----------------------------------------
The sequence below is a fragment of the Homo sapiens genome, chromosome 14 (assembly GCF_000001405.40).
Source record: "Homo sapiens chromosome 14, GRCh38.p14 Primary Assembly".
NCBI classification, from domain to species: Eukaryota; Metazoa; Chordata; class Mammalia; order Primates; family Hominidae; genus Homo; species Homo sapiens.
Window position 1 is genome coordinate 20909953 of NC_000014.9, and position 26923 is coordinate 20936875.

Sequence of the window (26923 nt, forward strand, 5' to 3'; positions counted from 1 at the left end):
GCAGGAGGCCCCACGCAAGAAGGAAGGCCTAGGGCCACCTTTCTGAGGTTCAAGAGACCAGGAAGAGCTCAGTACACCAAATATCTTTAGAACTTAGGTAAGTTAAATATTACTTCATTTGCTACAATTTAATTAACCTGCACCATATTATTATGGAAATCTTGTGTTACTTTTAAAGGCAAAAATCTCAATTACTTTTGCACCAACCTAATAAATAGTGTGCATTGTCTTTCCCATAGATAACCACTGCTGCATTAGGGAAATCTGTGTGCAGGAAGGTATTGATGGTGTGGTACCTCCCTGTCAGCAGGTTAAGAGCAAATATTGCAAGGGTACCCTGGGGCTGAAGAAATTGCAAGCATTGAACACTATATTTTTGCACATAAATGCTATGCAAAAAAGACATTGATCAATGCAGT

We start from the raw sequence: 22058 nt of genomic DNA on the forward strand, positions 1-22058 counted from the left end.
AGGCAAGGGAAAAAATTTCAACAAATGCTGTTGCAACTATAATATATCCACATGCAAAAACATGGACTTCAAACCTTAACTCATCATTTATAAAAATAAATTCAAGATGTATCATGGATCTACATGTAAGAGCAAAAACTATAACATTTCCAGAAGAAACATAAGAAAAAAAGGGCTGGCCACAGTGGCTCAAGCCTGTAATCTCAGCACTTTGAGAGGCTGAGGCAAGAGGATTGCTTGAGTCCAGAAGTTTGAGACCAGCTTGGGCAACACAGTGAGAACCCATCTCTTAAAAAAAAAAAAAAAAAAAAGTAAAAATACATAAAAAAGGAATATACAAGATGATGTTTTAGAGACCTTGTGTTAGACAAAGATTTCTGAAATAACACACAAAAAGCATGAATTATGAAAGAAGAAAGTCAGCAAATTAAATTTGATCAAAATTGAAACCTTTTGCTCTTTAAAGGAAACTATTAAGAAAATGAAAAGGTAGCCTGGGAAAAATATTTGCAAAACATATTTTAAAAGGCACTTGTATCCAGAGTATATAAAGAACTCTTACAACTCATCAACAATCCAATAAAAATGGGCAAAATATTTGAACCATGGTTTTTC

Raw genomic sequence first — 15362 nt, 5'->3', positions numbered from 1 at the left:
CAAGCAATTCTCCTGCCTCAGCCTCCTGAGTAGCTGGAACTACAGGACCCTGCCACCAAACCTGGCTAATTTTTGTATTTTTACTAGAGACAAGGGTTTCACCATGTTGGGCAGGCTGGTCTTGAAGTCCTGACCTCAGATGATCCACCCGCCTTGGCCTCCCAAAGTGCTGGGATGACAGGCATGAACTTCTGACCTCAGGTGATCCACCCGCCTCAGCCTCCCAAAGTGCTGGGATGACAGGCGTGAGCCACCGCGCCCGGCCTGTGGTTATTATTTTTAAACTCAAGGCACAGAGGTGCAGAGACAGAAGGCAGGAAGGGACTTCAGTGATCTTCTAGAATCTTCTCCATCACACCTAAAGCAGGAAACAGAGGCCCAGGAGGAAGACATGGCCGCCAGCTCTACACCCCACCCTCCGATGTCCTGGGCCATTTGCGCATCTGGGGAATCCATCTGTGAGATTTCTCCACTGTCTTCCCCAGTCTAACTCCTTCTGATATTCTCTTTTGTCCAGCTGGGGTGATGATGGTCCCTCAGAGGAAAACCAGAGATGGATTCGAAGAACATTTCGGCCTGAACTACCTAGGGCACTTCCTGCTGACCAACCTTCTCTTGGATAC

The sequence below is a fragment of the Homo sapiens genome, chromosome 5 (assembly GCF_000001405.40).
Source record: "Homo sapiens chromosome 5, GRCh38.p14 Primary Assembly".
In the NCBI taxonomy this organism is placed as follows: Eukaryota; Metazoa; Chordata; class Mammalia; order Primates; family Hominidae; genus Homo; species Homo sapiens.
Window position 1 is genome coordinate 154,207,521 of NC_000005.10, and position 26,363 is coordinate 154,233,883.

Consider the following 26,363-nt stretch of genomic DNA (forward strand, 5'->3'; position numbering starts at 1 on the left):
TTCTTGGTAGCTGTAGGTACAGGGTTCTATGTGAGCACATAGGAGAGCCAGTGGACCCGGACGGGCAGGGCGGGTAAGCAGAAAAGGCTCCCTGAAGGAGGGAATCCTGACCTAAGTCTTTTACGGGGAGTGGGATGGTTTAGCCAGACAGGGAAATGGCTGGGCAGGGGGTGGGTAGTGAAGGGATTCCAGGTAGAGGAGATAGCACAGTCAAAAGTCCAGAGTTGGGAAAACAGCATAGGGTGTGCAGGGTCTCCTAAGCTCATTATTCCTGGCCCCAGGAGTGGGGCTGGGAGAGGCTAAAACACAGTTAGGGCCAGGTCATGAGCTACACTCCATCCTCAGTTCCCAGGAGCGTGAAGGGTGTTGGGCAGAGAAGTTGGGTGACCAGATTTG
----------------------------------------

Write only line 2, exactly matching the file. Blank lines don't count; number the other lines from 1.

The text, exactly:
Source record: "Homo sapiens chromosome 14, GRCh38.p14 Primary Assembly".